d_rek wrote:Singing Bridge wrote:whitetailassasin wrote:Scott, I'm not real up to speed on cedar swamps, so if there is a difference between the swamps I hunt and them, and how deer use them, I would love to hear that contrast. Also how different the food sources can be and the timing of why and how deer bed in them, as say a typical marsh or cattail swamp. Thank you.
Cedar swamps are different for a number of reasons. Other hunters are left behind almost immediately because of the lack of visibility and their fear of getting lost- gps or not... and you'd better have a lot more than just a gps when you penetrate.
The swamps I hunt will have you bleeding, literally, by the time you get on stand. That's just the way it is and most guys don't want to put up with it. Muck holes and water can be treacherous. Oftentimes walking out the only real visibility I have is a little hole above in the cedars where I can see a star or two.
Cedar swamps are the supreme escape cover for old bucks, there is nothing more daunting to hunters. They also provide the buck with food and water... he doesn't have to come out if he doesn't want to. White cedar is the only documented food source (browse) that a whitetail can eat in exclusion to all other foods and crops and survive a harsh winter. Plenty of water and food with supreme escape cover puts age on bucks.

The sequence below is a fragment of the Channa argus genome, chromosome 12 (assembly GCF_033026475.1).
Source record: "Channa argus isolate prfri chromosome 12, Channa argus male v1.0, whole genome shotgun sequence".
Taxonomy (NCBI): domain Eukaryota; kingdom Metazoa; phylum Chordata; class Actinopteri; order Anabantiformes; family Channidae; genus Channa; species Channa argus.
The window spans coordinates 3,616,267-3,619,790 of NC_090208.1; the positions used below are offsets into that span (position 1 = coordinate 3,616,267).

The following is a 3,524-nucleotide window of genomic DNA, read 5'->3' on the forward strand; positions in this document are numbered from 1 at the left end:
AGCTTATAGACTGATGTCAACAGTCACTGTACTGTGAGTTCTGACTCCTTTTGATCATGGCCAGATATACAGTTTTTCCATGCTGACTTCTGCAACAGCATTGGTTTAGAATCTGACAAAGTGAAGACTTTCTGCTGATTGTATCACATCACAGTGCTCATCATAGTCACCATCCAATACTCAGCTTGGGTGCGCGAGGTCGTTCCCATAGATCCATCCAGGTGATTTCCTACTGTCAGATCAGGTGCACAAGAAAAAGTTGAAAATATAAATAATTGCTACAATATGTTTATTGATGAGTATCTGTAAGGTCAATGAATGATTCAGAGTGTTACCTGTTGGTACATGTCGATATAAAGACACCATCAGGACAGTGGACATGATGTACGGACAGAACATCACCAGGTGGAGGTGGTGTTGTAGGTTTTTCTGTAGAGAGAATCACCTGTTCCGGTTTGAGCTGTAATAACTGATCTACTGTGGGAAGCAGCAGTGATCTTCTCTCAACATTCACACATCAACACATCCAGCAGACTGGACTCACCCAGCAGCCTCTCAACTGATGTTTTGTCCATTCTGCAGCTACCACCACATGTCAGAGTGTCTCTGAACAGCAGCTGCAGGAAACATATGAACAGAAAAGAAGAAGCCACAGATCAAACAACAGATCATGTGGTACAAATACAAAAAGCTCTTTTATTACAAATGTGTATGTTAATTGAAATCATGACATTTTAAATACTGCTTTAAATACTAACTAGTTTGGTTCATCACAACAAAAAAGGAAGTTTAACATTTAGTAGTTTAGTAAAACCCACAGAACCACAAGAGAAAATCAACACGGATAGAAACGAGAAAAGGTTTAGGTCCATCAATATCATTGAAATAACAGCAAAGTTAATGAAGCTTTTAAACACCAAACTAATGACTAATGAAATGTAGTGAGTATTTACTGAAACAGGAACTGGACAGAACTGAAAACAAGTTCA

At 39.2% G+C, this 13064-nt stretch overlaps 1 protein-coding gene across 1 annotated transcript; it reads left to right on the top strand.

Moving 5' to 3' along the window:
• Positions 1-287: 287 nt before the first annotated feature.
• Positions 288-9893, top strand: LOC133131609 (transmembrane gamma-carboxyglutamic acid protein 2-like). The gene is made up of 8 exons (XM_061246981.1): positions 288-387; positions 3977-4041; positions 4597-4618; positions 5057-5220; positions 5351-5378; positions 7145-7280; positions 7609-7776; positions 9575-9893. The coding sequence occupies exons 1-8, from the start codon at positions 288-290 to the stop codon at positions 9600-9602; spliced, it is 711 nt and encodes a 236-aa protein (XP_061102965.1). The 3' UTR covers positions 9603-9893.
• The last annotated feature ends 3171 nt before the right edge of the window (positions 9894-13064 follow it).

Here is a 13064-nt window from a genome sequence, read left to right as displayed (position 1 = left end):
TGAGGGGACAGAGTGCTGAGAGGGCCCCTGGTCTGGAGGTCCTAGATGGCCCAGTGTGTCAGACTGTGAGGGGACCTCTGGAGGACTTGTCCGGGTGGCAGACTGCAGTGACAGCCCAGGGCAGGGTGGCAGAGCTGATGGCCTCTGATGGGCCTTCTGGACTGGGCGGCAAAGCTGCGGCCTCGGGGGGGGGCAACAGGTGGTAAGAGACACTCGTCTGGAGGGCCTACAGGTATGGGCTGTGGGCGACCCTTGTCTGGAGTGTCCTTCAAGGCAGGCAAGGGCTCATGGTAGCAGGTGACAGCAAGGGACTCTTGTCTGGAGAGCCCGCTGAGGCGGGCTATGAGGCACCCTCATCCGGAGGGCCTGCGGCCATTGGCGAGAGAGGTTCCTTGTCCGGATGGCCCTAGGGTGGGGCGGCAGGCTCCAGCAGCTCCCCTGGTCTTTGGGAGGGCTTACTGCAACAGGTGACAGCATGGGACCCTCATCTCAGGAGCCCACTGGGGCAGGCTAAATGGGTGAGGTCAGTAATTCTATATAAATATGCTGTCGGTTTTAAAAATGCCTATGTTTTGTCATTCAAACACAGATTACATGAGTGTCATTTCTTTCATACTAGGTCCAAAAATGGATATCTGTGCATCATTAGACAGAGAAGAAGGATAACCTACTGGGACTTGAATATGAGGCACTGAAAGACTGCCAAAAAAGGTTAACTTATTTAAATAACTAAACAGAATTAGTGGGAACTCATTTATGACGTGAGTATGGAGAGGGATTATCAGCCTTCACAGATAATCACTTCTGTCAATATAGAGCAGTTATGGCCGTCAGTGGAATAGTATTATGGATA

With tremendous hunting and poaching pressure even some of the youngest bucks will move into a cedar swamp to escape. On opening day of Michigan's archery season I have had yearling bucks go by that had no chance of making it to the edge of the swamp before dark... its that bad in some areas.
Food sources are utilized outside the swamp whenever pressure allows. A couple of miles of travel for a big buck inside a cedar swamp before stepping out of its edge and being well after dark is a joke to a big buck.
Pressure dictates bedding on the edge, deeper into some islands and cover transitions, or downright scary penetration. The oldest bucks want to be left alone most of the time and will move to where that is possible... no human scent.
My swamps have local bucks that utilize them for bedding most of the year (sometimes all year) and they contain transient bucks that move in after leaf drop in the highlands, the rut, weather that dictates it, etc.
How bucks navigate these swamps, utilizing water and air currents for bedding to food, travel in between doe areas, etc. with nearly no visibility is little understood by any biologists and is something that only a few hunters have observed to this day. There is so much more to it than deer travelling within based on the tracks and scent of other deer.
Ask Kevin and Drew about their property near Gaylord aka 'Buckhorn Ridge'. The back half is cedar swamp. Ask him about the backpacking trip we did earlier in the year and how his two idiot cousins hiked from buckhorn to the Pigeon... there's a good story and some hilarious pictures we could share
Going to have to take you up on that suggestion!